Sponsored by:

Comment, blog & share photos

Log in | Become a member
The Honolulu Advertiser
Posted on: Sunday, October 27, 2002

Stadium hands offer rare view

By Bob Krauss
Advertiser Columnist

Our Honolulu's leading experts on stadiums and scoreboards meet regularly for breakfast in the Flamingo Restaurant on Kapi'olani Boulevard. You're probably wondering what makes a person an expert on stadiums and scoreboards.

Richard Dias started as an usher at the old Honolulu Stadium on King Street in 1943. He saw Takelo Correa, pitcher for the Portuguese Braves, strike out Joe DiMaggio. Correa, according to Dias, had no fastball. What he threw was slow, slower and slowest. Joe DiMaggio had jet lag after flying in from Japan, the stadium experts explained.

With time out for World War II, Dias ushered at the old stadium until it was torn down in 1974. He became familiar with the comfort facilities from giving out re-entry passes to people who had to run next door to the john at the Stadium Bowl-a-Drome.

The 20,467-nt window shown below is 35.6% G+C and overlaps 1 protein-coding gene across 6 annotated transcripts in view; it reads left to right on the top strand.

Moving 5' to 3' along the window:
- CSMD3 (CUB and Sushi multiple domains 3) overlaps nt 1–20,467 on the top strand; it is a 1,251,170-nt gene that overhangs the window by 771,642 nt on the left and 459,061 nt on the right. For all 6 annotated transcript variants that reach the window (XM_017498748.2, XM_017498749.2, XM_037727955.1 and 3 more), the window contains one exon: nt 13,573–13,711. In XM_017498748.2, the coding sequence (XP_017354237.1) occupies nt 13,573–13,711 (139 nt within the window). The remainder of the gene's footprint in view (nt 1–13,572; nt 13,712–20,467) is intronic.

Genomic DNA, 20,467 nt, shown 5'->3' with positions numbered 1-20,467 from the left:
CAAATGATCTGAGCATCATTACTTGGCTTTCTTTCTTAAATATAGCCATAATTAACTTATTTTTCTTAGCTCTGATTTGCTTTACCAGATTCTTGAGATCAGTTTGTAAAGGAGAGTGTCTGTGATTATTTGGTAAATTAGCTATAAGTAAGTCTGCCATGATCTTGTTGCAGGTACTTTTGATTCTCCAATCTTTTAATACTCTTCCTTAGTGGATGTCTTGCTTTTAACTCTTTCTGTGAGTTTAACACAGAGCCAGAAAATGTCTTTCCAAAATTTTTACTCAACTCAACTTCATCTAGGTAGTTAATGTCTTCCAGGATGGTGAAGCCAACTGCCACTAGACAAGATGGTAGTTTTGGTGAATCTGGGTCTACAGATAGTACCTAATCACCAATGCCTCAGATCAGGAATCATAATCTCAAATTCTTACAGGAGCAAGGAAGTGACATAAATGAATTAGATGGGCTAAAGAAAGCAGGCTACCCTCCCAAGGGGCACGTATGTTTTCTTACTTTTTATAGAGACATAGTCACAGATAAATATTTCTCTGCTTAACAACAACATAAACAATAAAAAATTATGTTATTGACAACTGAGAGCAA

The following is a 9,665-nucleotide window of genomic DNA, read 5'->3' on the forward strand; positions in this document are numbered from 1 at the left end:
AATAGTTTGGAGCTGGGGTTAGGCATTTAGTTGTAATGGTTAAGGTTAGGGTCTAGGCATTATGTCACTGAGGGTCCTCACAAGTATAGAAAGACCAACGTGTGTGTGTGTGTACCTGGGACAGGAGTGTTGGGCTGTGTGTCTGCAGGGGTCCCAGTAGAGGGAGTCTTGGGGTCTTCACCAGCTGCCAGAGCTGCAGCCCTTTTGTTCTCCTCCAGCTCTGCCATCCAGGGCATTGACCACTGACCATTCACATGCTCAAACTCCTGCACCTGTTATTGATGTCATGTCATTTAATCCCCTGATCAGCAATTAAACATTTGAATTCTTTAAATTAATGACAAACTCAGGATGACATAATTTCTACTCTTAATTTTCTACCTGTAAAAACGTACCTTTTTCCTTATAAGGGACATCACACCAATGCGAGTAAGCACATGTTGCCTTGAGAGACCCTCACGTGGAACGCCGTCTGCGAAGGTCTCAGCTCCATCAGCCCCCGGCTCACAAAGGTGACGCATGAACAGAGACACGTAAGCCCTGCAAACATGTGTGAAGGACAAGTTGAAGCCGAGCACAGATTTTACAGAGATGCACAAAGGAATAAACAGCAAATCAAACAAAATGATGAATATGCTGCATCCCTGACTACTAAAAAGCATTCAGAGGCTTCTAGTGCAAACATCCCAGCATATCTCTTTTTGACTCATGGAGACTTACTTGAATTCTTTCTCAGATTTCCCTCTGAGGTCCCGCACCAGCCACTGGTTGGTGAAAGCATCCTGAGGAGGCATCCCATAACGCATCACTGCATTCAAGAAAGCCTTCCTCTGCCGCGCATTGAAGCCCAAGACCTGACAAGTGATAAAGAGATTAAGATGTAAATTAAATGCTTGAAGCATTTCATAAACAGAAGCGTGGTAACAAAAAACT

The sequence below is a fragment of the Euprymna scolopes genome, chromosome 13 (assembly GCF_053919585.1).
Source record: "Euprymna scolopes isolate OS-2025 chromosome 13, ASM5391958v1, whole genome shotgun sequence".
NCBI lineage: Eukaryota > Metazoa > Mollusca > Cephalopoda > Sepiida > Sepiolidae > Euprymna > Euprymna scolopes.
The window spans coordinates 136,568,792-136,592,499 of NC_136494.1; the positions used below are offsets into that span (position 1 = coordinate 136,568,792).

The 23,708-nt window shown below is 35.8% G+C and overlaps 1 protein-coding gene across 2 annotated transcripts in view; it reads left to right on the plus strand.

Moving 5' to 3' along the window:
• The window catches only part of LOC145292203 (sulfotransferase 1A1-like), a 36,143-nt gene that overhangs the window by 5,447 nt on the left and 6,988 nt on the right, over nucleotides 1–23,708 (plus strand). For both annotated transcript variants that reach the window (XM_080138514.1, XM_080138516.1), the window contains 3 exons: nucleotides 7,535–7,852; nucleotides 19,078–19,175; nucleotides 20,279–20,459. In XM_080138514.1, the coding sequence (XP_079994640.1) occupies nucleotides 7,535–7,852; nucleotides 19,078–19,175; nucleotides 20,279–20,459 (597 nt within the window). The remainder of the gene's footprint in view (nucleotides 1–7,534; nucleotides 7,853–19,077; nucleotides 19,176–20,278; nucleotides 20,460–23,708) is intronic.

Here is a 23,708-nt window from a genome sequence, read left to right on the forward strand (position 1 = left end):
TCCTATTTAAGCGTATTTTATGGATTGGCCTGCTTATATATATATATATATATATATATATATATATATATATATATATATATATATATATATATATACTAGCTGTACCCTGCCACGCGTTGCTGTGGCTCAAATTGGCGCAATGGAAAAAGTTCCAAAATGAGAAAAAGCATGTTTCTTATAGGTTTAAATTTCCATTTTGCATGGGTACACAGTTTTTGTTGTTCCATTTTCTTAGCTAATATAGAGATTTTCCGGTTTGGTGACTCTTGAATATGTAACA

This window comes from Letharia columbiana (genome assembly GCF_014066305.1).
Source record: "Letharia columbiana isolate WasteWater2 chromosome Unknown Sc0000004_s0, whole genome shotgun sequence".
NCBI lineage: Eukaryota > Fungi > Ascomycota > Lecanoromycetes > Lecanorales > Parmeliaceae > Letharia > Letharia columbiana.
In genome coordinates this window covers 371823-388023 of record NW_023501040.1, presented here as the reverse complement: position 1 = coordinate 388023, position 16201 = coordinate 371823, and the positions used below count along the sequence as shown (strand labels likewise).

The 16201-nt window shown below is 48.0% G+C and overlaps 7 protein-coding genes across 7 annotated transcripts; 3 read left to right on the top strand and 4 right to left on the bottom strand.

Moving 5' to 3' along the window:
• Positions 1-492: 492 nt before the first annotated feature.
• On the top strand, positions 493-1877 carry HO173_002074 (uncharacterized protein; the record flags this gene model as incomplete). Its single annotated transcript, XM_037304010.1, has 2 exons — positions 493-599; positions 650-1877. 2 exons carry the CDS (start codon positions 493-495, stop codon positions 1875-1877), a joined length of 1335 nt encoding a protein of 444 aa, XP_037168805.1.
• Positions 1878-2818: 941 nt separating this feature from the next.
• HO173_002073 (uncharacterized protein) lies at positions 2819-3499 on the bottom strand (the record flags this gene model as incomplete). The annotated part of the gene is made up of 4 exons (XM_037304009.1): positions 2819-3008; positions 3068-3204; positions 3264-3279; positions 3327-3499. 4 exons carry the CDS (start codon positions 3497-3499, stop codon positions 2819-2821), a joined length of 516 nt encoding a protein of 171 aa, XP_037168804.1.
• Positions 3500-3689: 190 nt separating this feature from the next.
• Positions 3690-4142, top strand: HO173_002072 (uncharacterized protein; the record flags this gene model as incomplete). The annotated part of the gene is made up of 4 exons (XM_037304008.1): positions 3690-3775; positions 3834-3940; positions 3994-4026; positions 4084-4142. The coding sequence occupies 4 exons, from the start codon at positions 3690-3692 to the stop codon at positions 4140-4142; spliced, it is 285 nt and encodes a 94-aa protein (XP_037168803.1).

After long consultation, the stadium experts agreed there were 13 commodes for women at the stadium. The biggest crowd recorded was about 22,000. It was no wonder lines to the bathroom extended half a football field.

While Dias directed people to the toilet, Harold Bell tried to keep the tinder-dry, termite-infested stadium from burning down.

In those days, smoke from cigarettes rose from the stadium like a forest fire. People dropped their butts between the seats. Bell recalls a day when a lit cigarette butt fell into a termite-eaten support beam. Flames erupted.

Bell hauled out the hose and yelled at people above to move. Dedicated sports fans paid no attention. He let the water fly, wetting the behinds of all concerned.

Alika Thompson operated the scoreboard by hand from a circus catwalk reached by climbing a wooden ladder. He got so familiar with Hawai'i Islander hitters that he sometimes put up balls and strikes before they were called.

Sportswriters and announcers Chuck Leahy, Joe Rose, Al Michaels and Ferd Borsch had to climb a 7-foot ladder and go through a trap door to the press box. There was no toilet; they used a tin can.

In 1975, Dias resumed ushering at the new Aloha Stadium, then helped out at what is now the Les Murakami Stadium. He is now senior usher at the Stan Sheriff Arena. Thompson operates the scoreboard at Aloha Stadium part-time.

I asked the experts to compare the sport facilities of Our Honolulu past and present.

They all have a soft spot for cozy old Honolulu Stadium. Dias said the Stan Sheriff Center has a similar family atmosphere, while Aloha Stadium is more impersonal.

All agreed that security since 9/11 has discouraged spectators.

Reach Bob Krauss at 525-8073.